This is a brainstorming article about what considerations you need to approach during high water conditions. Factors like where the fish usually lies, the color and temperature of the water, and risks with fishing in these conditions. In short how to tackle these questions in the best manner. High Water Conditions are likely due to a flood caused by heavy rainfall or by the natural melting of snow in the mountains during springtime. Theoretically, it can also be due to an obstacle in a system of running water, causing the water to build up. As is the case of beaver dams. Most likely is the water temperature in the lower level, as is the case in the spring flood. Not seldom will the increased water levels bring a lot of debris like trees and branches and flush with a lot of soil and earth, that will color the water in various degrees. You have the scale of all dark brown water to light tea-colored and in some rivers, you can see this milky white watercolor due to chalk-rich soil or similar. All in all, this is it becomes much harder for the fish to see the fly and something to consider.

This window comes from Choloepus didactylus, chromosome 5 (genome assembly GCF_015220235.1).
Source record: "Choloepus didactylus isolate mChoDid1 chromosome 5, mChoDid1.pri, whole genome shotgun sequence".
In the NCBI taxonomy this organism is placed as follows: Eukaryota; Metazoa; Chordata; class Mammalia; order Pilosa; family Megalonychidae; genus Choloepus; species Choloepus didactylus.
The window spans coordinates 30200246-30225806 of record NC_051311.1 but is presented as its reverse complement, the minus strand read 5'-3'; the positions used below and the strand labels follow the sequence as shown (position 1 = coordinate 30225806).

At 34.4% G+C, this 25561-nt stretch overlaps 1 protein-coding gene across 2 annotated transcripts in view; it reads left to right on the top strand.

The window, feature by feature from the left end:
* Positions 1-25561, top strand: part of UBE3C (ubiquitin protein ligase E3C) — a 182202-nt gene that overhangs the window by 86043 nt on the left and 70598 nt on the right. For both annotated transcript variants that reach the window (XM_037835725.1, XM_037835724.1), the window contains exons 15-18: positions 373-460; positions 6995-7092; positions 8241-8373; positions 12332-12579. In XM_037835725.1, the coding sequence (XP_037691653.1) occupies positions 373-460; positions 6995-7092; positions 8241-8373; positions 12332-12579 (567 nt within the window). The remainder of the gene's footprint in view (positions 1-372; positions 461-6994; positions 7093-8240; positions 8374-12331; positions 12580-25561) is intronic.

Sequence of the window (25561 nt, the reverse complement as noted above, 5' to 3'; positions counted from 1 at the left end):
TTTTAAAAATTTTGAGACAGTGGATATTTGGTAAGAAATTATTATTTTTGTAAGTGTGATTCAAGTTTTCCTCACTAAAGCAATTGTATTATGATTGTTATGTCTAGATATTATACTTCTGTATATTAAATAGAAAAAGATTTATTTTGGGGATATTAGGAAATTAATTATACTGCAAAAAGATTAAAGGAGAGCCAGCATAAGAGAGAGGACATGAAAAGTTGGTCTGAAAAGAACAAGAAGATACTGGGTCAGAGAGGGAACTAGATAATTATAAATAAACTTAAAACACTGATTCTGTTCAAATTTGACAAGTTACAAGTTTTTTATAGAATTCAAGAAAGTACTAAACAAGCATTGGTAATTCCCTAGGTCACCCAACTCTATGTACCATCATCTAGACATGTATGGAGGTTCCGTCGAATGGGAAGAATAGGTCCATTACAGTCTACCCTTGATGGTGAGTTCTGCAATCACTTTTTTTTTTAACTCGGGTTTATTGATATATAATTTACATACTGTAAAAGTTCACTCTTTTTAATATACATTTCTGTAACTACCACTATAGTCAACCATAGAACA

One point to make about this subject. It depends of the river. If the river is shallow in its natural state, it will become much faster with a high water condition. A deep river will get even deeper and slower.
Where the fish lies: Consider it is harder to wade, and big risk involved. Luckily the fish usually lies close to land in these conditions.